（πύξ, πυγμή, πυγμαχία, πυγμοσύνη
). Boxing. The fist
being the simplest and most natural weapon, it may be taken for granted that boxing was one of
the earliest athletic games among the Greeks. Hence even gods and several of the earlier
heroes are described either as victors in the πυγμή
distinguished boxers, such as Apollo, Heracles, Tydeus, Polydeuces, and others (Theocrit.
xxiv. 113; Apollod. iii. 6.4
; Pausan. v. 8, 2). The Scholiast
on Pindar (
Nem. v. 89
) says that Theseus was believed to have invented the art of
boxing. The Homeric heroes are well acquainted with it (Hom.
Il. xxiii. 691
; cf. Homer Od.
foll.). Boxing for men was introduced at the Olympic Games in Ol. 23, and
for boys in Ol. 37 (Pausan. v. 8.3). Contests in boxing for boys are also mentioned in the
Nemea and Isthmia (Pausan. vi. 4.6).
In the earliest times boxers (pugiles
) fought naked, with the exception of a ζῶμα
round their loins (Hom. Il. xxiii.
; Verg. Aen. v. 421
); but this was
not used when boxing was introduced at Olympia, as the contests in wrestling and racing had
been carried on here by persons entirely naked ever since Ol. 15. Respecting the leathern
thongs with which pugilists surrounded their fists, see Caestus
, where its various forms are illustrated by woodcuts.
The boxing of the ancients appears to have resembled the practice of modern times. It was a
point of skill, we are told, not to attack the antagonist, but to remain on the defensive, and
thus to wear out the opponent, until he was obliged to acknowledge himself to be conquered
(Eustath. ad Il. p. 1322, 29
). It was considered a
merit in a boxer to conquer without receiving any wounds, so that the two great points in this
game were to inflict blows, and at the same time not to expose one's self to any danger. As
regards the position of the hands, no doubt it varied according to circumstances, then as now.
In art-representations we see sometimes the right arm guarding and the left striking,
sometimes the contrary: the blows were directed against the upper parts of the body, and
Pugilists, from a Tomb at Chiusi. (Dennis.)
the wounds inflicted on the head were often severe (Homer
Od. xviii. 96
; Apollon. Rhod. ii. 785
Theocrit. ii. 126; Verg. Aen. v. 469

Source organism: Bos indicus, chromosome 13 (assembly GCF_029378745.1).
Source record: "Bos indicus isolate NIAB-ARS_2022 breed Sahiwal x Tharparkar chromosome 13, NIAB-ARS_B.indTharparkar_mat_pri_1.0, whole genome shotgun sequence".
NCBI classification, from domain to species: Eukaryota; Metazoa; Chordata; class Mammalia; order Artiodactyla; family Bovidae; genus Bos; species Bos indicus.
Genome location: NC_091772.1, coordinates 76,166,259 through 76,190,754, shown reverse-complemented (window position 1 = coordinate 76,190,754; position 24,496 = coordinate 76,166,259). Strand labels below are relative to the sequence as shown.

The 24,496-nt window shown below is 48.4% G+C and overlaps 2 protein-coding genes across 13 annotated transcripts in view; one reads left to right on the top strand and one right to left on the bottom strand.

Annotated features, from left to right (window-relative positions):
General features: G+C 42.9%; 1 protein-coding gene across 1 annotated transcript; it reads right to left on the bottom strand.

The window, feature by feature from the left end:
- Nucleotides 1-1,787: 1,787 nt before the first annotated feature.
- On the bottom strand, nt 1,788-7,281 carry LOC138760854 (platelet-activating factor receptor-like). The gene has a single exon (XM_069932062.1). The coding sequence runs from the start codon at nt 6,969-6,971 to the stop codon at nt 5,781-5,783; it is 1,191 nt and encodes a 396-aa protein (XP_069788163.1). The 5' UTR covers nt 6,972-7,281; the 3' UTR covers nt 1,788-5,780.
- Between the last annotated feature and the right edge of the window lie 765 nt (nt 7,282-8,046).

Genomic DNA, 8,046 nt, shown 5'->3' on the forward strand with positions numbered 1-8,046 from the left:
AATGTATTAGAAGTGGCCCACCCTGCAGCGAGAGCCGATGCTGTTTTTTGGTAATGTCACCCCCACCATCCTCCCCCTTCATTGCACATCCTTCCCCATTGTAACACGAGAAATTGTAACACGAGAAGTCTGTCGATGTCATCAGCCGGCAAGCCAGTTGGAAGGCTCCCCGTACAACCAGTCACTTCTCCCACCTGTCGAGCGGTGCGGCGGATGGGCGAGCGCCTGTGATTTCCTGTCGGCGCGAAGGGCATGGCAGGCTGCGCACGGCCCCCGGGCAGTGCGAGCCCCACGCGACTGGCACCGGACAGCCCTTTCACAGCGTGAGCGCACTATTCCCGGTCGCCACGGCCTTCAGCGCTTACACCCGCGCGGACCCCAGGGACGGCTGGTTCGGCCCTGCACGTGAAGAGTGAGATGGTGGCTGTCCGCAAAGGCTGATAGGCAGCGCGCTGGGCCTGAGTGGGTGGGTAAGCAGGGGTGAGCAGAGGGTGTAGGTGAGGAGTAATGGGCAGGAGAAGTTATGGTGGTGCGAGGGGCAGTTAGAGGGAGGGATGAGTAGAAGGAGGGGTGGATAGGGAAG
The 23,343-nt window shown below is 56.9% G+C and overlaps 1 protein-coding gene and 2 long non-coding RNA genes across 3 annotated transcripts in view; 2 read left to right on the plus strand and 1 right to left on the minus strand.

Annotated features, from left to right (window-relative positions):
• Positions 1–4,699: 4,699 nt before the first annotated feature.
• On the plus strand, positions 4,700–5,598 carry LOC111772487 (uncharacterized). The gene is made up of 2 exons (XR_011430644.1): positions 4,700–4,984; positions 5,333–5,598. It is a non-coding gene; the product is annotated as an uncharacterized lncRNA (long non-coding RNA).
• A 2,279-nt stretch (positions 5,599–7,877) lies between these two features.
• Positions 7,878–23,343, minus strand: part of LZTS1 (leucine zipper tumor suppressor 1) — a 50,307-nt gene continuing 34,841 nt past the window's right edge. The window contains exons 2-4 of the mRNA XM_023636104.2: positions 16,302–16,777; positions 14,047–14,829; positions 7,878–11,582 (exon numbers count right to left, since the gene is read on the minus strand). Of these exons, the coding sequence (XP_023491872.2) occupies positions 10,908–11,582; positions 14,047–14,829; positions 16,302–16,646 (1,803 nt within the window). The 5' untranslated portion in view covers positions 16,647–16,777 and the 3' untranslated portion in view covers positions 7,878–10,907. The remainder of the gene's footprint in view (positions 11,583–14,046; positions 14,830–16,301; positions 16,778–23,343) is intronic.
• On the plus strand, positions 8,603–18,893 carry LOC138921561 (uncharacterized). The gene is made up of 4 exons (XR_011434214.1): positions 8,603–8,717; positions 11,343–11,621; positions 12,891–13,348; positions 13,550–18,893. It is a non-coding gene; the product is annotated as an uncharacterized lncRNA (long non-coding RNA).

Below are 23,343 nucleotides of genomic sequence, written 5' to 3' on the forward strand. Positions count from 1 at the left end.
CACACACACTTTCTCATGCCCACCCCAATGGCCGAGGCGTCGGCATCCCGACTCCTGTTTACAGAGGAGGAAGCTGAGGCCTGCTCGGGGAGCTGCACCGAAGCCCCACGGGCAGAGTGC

x. 19). The ears especially were exposed to great danger, and with
regular pugilists they were generally much mutilated and broken (Plato, Gorg.
p. 516; Protag.
p. 342; Martial, vii. 33, 5). Hence in works of art the ears of
the pancratiasts always appear beaten flat, and, although swollen in some parts, are yet
smaller than ears usually are. In order to protect the ears from severe blows, little covers,
, were invented (Poll.ii. 82
). But these ear-covers were undoubtedly never used in the great public
games, but only in the gymnasia and palaestrae, or at most in the public contests of boxing
for boys; for they are never seen in any ancient work of art.
Two points of distinction between ancient and modern pugilists may be noticed:
that, as we gather from vase-pictures, the fist was not constantly doubled, as with us, but
the fingers were often merely curved over, sometimes almost extended; in some
representations, however, the fists are fairly clenched: probably the differences are due to
the inarticulate sounds emitted by the boxers, instead of the modern silence: this,
according to Cicero, was to add force to the blow (
Tusc. ii. 23, 54
The game of boxing, like all the other gymnastic and athletic games, was regulated by
certain rules. Thus pugilists were not allowed to take hold of one another, or to use their
feet for the purpose of making one another fall, as was the case in the pancratium. Cases of
death, either during the fight itself or soon after, appear to have occurred rather
frequently; but if a fighter wilfully killed his antagonist, he was severely punished
(Pausan. vi. 9.3; viii. 40.3). If both the combatants were tired without wishing to give up
the fight, they might pause a while to recover their strength; and in some cases they are
described as resting on their knees (Apollon. Rhod. ii. 86
contest did not end until one of the combatants was compelled by fatigue, wounds, or despair
to declare himself conquered, which was generally done by lifting up one hand
The Ionians, especially those of Samos, were at all times more distinguished pugilists than
the Dorians, and at Sparta boxing is said to have been forbidden by the laws of Lycurgus
(Pausan. vi. 2.4; Lycurg.
19). But the ancients generally considered boxing as
a useful training for military purposes, and a part of education no less important than any
other gymnastic exercise. Even from a medical point of view, boxing was recommended
(Aretaeus, De Morb. Diut. Cur.
In Italy boxing appears likewise to have been practised from early times (Livy, i. 35
). It continued as a popular game during the whole period of
the Republic as well as of the Empire (Suet. Aug.
; De Leg.
ii. 15, 38; Calig.
18). Besides the legitimi pugiles
, there was a peculiarly Italian institution of catervarii pugiles
, who fought, not in pairs, but in a general
mêlée ( Suet. l. c.). See Krause, Die Gymnastik und Agon. d.
, pp. 497-534; Blümner in Baumeister,
, p. 523; Grasberger, Erziehung
, p. 205.